Chief Nursing Officer Appoints First-Ever Advisor For Care Home Nursing
England’s most senior nurse has appointed the lead on health and wellbeing for Chelsea Pensioners as her advisor on improving support for care home nurses.
Professor Deborah Sturdy OBE will provide the chief nursing officer for England, Ruth May, with expert advice from those nurses working to deliver the high-quality clinical care for people living in care homes, helping them to stay healthy, happy and independent for longer.
The new post will ensure that the voices of nurses in care homes are heard at the very top of the nursing profession.
One of the Long Term Plan’s ambitions is to help more people to age well, which includes offering more support in care homes through making sure they have strong links with local general practices and community services.
Ruth May, Chief Nursing Officer for England said: “I am delighted to welcome Deborah as the first ever strategic advisor for care home nursing – it is fantastic news for team CNO, for care home nurses and for people who benefit from their care.
Professor Sturdy has worked across health and social care throughout her career, including as Director of Health and Wellbeing at The Royal Hospital Chelsea, the home of the Chelsea Pensioners, and as Honorary Nurse Advisor for Care England, the body representing providers of care homes and home care services.
Professor Deborah Sturdy OBE, chief nursing officer for England’s strategic advisor for care home nursing, said: “I am delighted to be working with Ruth and her team as the first strategic advisor on nurses working in care homes. This is a fantastic opportunity for me to shine a light on the important work of nurses across social care.”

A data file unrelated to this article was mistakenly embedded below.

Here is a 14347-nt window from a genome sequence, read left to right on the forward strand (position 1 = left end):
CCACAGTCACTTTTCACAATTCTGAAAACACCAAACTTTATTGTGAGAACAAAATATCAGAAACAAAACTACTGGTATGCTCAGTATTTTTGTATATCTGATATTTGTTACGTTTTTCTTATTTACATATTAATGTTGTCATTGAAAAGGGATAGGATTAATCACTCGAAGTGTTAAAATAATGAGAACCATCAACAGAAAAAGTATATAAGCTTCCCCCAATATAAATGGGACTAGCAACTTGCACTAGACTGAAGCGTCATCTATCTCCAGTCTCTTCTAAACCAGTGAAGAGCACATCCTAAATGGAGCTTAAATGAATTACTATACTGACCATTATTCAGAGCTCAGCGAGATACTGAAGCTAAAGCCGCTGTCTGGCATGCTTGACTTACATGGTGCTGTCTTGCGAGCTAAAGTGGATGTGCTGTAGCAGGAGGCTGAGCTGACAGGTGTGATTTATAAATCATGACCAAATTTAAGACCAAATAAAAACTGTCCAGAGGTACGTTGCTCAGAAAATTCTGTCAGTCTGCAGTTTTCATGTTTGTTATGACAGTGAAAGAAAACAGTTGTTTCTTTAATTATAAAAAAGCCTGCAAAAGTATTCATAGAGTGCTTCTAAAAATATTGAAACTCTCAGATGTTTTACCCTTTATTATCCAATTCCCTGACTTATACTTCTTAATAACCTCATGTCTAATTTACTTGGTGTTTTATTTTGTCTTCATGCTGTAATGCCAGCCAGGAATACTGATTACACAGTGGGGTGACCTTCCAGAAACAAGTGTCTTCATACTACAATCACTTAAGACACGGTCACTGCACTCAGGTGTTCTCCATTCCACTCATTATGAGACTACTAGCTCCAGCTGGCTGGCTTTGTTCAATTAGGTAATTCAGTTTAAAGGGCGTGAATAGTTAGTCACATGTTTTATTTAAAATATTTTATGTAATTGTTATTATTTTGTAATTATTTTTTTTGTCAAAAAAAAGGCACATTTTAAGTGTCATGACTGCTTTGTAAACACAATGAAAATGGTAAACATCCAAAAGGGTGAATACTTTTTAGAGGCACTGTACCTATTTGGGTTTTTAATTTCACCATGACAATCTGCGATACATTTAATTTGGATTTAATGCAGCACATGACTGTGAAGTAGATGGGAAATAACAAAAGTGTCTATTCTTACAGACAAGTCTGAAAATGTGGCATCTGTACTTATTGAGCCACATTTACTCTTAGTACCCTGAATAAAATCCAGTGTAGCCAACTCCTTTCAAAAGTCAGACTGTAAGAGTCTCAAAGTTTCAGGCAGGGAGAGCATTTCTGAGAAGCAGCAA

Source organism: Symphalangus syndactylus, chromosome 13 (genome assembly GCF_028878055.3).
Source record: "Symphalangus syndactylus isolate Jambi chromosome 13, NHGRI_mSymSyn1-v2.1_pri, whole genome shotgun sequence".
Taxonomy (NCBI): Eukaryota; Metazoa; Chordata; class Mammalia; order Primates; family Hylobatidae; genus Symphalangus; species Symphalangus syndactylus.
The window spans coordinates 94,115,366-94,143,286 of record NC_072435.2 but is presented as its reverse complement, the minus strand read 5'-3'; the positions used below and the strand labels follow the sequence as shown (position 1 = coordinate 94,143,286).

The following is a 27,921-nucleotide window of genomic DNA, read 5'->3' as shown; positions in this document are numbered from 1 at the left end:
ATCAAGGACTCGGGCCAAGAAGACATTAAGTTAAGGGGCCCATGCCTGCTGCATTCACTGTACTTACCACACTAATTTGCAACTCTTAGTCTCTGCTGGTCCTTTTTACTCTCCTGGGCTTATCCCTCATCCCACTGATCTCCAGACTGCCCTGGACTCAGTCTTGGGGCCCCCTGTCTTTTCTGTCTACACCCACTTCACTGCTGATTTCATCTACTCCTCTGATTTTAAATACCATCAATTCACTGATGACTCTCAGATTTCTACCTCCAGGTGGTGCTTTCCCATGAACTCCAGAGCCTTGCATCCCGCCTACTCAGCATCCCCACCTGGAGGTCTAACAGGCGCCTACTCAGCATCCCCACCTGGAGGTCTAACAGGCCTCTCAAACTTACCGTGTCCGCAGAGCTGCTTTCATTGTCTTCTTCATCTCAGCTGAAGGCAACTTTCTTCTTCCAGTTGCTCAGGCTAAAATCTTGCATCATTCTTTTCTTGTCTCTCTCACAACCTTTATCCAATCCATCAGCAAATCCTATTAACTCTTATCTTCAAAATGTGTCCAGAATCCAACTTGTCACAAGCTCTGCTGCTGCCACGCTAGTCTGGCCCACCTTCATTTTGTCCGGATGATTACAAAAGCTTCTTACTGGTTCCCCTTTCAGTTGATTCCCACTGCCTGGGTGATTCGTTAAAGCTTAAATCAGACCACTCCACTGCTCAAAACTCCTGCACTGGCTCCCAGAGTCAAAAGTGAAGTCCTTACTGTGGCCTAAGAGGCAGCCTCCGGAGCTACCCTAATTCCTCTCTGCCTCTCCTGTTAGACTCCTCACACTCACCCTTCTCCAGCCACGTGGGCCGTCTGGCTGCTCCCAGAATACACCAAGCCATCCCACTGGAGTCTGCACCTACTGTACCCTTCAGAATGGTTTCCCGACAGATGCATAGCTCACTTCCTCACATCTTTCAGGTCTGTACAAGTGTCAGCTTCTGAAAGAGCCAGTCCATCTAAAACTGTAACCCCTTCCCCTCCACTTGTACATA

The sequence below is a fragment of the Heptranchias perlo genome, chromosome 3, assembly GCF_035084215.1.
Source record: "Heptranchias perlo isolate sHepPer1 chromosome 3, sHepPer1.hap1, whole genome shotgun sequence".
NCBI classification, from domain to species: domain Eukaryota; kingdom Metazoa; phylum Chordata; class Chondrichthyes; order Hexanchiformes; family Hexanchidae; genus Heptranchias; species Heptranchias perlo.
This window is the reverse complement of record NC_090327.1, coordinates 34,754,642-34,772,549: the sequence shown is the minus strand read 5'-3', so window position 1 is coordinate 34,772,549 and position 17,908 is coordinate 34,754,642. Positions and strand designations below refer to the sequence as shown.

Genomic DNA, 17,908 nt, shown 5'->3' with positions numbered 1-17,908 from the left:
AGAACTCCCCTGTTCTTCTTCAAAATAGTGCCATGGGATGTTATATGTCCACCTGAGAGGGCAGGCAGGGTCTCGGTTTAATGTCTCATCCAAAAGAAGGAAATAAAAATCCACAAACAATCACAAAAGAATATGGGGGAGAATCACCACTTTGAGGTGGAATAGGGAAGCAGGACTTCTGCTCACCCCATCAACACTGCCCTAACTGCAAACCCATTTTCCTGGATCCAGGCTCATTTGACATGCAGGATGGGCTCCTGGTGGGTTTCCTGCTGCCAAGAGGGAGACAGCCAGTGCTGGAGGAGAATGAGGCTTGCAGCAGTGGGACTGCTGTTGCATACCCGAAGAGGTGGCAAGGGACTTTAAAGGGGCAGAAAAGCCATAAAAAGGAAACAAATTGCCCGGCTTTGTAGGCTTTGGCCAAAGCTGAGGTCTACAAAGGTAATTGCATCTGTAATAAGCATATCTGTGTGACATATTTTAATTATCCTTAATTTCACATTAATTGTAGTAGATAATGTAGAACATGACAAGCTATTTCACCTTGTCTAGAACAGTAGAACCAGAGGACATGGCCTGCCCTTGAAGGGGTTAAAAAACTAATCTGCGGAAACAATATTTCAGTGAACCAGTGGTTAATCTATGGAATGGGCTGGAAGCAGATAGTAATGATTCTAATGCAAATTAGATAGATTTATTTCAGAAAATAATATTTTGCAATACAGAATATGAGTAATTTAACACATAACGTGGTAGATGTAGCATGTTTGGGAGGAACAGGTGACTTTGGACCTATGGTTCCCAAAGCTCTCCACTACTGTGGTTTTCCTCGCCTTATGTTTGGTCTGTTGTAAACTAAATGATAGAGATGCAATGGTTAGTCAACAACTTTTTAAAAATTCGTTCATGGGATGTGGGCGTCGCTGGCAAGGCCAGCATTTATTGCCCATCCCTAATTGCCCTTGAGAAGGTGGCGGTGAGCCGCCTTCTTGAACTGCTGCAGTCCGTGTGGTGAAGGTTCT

General Sir Adrian Bradshaw KCB OBE, Governor Royal Hospital Chelsea added his congratulations: “I am delighted that Professor Deborah Sturdy, our Director of Health and Wellbeing, will be taking on this very important role supporting the Chief Nurse for England to recognise the important work nurses do in social care.
“Deborah has been instrumental in developing the services we provide for 300 Chelsea Pensioners, the older Army veterans whose home is here the Royal Hospital Chelsea. This appointment recognises her achievements and will enable her to contribute in a leadership role for the wider nursing profession in their important work looking after some of the country’s most vulnerable people.”
Also welcoming the appointment, Vic Rayner, Executive Director of The National Care Forum said; “On behalf of the National Care Forum, I am delighted to see the introduction of such a key role within the Chief Nurse’s team. Deborah will provide hugely valuable insight into the importance and experience of nursing within social care. We look forward to working closely with her and the rest of the team.”